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Tissue with this combination of signals is made up of melanin, intracellular methemoglobin (resulting from hemorrhage of 3-7 days’ duration), or fat.

Fat will appear black on T2 only on spin echo T2 sequences that are not in common use today. On the newer fast or turbo spin echo sequences, fat will appear gray or white.

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This combination of signals results from extracellular methemoglobin (brain hemorrhage of 1-4 weeks’ duration), slowly flowing blood, or fat.

Fat will appear white on T2 only if the MRI has been acquired using the more current turbo/fast spin echo sequence. Because fat and extracellular methemoglobin both cause white signal on T2 and T1, fat-suppressed sequences are sometimes used to distinguish these tissues. On such pulse sequences, fat will appear black, and extracellular methemoglobin will remain white.

Slowly flowing blood, usually from venous and occasionally from arterial sources, causes white T1 and T2 signals because its protons are moving too slowly to escape capture in the scanned slice.

Regarding the gray area, the MRI signal intensities of some tissues and lesions defy simple classification because they depend on concentration, cellularity (nuclear to cytoplasmic ratio), flow rate, or hemoglobin degradation state.

High protein content in body fluids will reduce its “water purity” and shift the white T2 signal toward gray and the black T1 signal toward gray. Among tumors, the higher the fibrous content, cellular density, or nuclear-cytoplasmic ratio (round blue cell tumors like lymphomas or primitive neuroectodermal tumors) are, the lower the proportion of water purity will be, and therefore the grayer the signal on T1 and T2.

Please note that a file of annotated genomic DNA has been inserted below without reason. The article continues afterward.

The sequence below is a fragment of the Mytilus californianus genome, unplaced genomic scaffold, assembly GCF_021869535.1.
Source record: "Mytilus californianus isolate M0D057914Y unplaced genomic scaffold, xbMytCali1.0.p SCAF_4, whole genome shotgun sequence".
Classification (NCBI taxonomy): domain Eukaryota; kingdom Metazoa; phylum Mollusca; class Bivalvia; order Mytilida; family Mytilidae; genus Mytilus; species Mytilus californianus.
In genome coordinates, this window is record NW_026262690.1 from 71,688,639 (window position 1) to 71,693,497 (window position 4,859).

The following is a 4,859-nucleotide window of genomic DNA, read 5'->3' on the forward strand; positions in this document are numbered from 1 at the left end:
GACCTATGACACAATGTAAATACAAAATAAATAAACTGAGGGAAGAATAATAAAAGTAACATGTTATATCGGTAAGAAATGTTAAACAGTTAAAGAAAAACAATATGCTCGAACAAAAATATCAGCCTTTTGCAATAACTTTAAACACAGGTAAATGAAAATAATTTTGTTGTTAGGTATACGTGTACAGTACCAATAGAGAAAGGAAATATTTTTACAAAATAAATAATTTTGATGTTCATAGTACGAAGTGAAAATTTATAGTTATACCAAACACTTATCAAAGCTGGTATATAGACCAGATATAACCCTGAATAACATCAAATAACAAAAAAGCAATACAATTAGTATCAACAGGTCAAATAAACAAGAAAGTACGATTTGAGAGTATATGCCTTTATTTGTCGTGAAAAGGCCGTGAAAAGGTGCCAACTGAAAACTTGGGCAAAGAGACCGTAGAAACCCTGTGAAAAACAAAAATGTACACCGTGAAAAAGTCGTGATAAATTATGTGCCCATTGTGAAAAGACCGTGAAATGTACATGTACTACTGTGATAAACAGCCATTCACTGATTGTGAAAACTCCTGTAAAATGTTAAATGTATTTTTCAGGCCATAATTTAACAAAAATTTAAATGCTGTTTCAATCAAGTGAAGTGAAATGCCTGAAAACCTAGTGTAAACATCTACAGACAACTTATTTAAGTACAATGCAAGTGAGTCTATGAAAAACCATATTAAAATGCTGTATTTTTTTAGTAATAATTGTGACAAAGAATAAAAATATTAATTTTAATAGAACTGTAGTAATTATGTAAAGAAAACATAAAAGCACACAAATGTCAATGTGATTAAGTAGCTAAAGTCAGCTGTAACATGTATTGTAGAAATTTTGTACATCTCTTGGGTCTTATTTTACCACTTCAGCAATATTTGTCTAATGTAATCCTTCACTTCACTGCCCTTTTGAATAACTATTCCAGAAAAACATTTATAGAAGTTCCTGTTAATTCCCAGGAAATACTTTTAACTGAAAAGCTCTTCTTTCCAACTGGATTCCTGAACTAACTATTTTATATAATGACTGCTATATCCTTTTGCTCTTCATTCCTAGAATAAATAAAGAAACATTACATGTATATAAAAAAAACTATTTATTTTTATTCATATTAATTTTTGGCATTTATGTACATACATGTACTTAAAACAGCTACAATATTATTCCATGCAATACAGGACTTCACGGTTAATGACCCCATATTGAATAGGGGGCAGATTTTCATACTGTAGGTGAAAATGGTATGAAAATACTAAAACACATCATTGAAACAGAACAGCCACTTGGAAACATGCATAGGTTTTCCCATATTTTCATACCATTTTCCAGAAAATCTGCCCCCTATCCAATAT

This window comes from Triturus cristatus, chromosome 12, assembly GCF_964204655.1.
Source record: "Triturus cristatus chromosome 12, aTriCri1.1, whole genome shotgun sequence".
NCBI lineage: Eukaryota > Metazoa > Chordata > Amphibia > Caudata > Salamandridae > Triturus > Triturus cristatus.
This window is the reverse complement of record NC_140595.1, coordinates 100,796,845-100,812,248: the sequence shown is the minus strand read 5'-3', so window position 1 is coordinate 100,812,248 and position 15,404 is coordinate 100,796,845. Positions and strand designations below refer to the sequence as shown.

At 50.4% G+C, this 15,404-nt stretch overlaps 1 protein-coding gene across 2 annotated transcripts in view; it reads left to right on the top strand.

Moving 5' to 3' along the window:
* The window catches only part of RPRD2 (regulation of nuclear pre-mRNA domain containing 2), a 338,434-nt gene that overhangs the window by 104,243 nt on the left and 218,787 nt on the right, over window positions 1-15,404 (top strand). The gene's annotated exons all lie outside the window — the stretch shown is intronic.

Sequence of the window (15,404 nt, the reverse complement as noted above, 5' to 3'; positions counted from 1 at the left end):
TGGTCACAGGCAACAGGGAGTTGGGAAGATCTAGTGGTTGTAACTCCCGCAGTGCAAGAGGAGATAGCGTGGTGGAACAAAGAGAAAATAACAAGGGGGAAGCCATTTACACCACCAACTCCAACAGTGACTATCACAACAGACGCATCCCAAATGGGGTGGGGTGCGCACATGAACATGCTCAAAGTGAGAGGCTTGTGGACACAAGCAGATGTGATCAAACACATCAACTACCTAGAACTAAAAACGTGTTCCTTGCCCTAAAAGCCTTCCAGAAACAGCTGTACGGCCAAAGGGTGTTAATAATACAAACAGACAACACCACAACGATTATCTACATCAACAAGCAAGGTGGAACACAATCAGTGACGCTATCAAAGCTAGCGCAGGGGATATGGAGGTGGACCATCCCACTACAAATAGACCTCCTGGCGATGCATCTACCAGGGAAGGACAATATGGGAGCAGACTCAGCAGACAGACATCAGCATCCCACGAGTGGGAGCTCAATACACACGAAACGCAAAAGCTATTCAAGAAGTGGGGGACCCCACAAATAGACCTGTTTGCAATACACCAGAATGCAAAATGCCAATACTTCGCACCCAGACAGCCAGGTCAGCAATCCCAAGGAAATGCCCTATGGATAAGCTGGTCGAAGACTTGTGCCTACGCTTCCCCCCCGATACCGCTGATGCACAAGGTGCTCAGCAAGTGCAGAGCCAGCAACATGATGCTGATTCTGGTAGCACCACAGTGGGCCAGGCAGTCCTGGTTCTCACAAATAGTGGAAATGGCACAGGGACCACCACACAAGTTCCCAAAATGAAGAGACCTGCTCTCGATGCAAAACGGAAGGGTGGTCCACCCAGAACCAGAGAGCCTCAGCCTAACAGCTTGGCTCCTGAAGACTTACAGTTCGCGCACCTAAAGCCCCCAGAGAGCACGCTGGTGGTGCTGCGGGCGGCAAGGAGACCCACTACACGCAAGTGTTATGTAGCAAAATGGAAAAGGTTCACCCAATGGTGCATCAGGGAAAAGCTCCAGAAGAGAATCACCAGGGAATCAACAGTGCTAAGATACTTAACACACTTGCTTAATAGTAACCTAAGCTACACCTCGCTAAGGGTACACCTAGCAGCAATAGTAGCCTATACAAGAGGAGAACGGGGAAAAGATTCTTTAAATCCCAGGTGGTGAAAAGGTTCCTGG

Dense calcium has no mobile protons and behaves like cortical bone: black on T1 and T2. Lower densities of calcium show variable and unpredictable signals.

Slowly flowing blood can give rise to a variably intense signal on T1 and T2, as the protons within the blood vessels are moving at variable rates out of the scanned slice. In such cases, evaluation by magnetic resonance angiography or venography may be required.

Gradient echo (T2*) images improve detection of calcification and hemosiderin, which often appear larger and blacker (“blooming”) on this pulse sequence than on T1 or T2 as a result of dephasing of water protons created by differences in magnetic susceptibility. Because the gradient echo images lack a refocusing radiofrequency pulse, this intravoxel dephasing accumulates, making these tissues appear especially dark.

The MRI signal in fungal infections is related to the amount of proteinaceous secretions and the presence of paramagnetic or ferromagnetic material within the infected material. Fungal sinusitis may result in black T1 and T2 signal, but chronic densely concentrated mucosal secretions, which may contain no mobile protons, may also produce black T1 and T2 signals. The finding of bone erosion on CT suggests aggressive fungal disease.

The MRI signal from parenchymal hematoma is difficult to interpret but evolves in a predictable manner as the clot is degraded (Fig. 2). Among the complex factors responsible for signal intensity are protein concentration, red blood cell hydration status, red blood cell size and shape, hematocrit, clot formation, clot retraction, inflammatory response, and extrinsic factors such as MRI magnetic field strength and pulse sequences. The pattern of MRI signals seen in parenchymal hematoma evolution cannot be extrapolated to extraparenchymal or extracranial hematoma.

FIG. 2

FIG. 2

© 2010 by North American Neuro-Ophthalmology Society